Tijuana Mexico

The Power of Faith and Education
by Fr. Jesse Esqueda, O.M.I.

Eight years ago, we had the blessing of bringing the SEARCH retreat ministry to our Oblate Parish in Tijuana Mexico. Since then, we became very intentional about providing the programs, support, and space where the youth may grow spiritually, personally, and academically. This intentional investment in our youth continues to transform our community.

Hundreds of young people started participating in our retreats and programs. We then realized that many of them had the intelligence and desire for a higher education, but they lacked the financial resources and support. Five years ago, we started the scholarship program and the blessings from this program are unbelievable.

Today 90% of our young adults from our youth ministry are in college. This reality has created an environment where all teens and young adults from our programs feel inspired, challenged, and supported to finish their High School studies and continue with a university education. Most of these students are the first in their families to have a university education. Dreams that seemed impossible for our youth because of poverty and lack of role models are now becoming a reality. One of the blessings of our scholarship program is that the students are putting their knowledge and education at the service of the most abandoned. After they graduate, most of them continue to serve in our programs. In this extremely poor community, there are now many young professionals in key leadership roles in our parish; in addition, new programs are being created to reach more people.

Health Program

David Rizo and Josselyn Robledo lead our health program. David is a psychology student who will graduate in December and Josselyn is a medical student who will graduate this August. She will be the first doctor from our scholarship program. This health committee now has 12 students who are in medical school, nursing students and physical therapist students. These students visit many families in our parish, and while restricted in what they can do, are able to check vitals, treat wounds, advise about, and encourage the use of already prescribed medications, apply ointments, give baths, cut nails and transport patience to clinics and hospitals. Several doctors are inspired by the service of these students that they are now providing free medical attention for some patients. We hope to get many other doctors involved in this program.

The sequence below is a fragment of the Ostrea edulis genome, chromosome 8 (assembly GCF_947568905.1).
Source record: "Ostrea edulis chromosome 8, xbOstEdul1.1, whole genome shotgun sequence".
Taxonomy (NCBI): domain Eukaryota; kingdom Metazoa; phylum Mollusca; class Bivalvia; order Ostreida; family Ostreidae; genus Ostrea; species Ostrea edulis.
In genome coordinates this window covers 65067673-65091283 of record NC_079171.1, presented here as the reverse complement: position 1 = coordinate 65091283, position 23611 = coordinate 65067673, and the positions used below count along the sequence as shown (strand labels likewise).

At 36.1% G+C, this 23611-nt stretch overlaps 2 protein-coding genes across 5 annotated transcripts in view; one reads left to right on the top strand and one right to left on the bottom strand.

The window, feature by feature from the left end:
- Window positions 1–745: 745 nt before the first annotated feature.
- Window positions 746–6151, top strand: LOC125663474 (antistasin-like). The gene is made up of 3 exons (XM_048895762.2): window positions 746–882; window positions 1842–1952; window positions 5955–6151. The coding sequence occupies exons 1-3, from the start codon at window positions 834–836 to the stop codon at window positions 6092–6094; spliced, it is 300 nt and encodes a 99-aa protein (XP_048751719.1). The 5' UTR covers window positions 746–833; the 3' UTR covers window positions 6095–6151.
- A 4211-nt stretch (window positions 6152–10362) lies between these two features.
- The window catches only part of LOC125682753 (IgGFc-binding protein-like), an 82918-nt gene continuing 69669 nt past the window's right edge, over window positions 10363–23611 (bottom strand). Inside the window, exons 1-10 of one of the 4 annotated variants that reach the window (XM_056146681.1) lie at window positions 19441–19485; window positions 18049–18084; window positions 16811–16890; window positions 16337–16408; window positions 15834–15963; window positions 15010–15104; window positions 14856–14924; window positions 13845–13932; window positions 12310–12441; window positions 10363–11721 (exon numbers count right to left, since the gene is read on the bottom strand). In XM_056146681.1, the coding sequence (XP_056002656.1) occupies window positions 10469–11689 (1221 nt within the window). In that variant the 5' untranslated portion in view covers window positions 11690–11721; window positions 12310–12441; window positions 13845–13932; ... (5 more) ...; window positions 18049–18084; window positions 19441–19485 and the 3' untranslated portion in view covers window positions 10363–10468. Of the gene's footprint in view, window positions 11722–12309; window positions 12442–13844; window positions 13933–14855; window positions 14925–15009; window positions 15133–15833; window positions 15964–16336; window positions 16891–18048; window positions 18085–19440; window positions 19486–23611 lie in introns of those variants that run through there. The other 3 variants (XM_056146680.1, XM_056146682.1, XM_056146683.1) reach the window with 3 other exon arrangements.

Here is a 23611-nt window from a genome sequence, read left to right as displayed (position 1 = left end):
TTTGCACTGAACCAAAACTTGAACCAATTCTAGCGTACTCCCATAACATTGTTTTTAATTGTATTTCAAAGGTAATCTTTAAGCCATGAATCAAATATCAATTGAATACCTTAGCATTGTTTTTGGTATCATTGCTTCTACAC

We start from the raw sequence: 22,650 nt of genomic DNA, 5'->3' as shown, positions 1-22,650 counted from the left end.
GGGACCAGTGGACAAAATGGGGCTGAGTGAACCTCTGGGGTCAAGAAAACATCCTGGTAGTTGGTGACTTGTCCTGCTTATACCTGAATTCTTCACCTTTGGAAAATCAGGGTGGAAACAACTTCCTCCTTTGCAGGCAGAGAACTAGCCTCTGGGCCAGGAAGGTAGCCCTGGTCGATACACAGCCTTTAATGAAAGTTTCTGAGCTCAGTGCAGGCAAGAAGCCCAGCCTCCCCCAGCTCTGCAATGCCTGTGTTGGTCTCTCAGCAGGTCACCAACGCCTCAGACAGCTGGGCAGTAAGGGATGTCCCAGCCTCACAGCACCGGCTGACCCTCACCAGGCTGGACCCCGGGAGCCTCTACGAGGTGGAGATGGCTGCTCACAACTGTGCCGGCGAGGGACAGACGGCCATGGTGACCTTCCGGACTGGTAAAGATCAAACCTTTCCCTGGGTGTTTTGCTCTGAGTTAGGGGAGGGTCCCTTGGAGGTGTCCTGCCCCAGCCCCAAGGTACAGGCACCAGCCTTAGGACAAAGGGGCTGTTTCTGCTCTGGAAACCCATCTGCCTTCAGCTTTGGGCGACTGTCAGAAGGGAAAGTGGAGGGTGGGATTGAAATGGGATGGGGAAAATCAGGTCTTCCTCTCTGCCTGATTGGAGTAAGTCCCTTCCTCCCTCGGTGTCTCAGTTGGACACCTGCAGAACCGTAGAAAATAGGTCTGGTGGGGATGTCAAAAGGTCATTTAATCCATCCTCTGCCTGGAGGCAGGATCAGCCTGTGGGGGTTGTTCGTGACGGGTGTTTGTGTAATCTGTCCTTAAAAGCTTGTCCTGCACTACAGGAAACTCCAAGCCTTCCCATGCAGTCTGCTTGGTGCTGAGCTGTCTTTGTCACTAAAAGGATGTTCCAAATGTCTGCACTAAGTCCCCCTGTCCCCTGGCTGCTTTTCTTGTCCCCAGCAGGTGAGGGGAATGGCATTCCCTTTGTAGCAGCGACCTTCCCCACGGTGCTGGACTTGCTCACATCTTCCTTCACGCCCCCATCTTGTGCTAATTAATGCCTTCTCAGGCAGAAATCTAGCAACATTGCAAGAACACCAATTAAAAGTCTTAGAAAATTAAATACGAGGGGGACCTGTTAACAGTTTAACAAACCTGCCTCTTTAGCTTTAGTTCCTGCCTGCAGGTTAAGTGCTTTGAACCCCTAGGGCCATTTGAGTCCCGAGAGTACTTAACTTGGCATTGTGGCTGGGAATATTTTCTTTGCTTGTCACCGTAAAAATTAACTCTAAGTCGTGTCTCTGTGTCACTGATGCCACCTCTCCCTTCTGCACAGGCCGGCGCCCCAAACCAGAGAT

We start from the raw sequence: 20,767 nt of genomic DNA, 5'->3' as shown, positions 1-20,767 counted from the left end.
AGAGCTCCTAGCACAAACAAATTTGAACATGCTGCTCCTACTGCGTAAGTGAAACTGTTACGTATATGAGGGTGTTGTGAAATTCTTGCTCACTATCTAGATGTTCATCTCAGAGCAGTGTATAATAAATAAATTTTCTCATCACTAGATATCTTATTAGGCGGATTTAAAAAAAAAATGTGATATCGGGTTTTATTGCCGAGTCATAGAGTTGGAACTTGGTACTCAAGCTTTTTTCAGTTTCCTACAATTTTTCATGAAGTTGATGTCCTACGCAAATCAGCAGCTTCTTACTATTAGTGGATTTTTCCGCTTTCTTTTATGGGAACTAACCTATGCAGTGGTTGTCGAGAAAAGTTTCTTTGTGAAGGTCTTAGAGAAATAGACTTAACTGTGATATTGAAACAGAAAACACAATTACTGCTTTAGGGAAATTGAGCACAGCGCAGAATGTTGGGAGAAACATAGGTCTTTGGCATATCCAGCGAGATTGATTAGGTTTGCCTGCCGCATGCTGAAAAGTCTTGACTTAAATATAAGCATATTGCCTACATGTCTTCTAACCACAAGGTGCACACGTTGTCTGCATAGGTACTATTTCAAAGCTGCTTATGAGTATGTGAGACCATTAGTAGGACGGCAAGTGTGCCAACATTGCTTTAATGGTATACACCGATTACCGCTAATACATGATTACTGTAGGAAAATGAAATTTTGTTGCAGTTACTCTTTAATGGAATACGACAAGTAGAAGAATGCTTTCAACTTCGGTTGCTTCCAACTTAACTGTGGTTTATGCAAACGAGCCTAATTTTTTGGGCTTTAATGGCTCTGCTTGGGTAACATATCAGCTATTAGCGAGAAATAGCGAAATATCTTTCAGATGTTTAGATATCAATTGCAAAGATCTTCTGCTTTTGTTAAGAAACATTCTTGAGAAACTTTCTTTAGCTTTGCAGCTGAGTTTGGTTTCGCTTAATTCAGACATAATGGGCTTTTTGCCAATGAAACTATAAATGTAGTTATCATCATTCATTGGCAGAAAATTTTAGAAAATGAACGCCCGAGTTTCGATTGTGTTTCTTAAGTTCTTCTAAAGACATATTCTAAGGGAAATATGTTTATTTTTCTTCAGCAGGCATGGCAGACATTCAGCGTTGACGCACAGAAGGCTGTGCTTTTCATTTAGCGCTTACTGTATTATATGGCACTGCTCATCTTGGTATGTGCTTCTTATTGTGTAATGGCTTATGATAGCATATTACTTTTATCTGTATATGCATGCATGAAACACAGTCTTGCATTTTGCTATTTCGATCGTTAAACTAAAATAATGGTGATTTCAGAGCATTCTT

Migrant and Legal Aid Program

Adriana Ortega is the leader of our migrant program and legal aid committee. Adriana is a young teacher who graduated a few years ago. She now works with over 150 migrant families from our community who receive food baskets, medical support and legal services. The Legal Aid committee includes two lawyers and three law students who help migrant families with free legal services. One of the lawyers has a doctorate in Law and is a specialist in migrant issues. So far sixteen migrants from this program have received their legal residency status in Mexico. Many others are in this same process waiting for positive results on their legal case.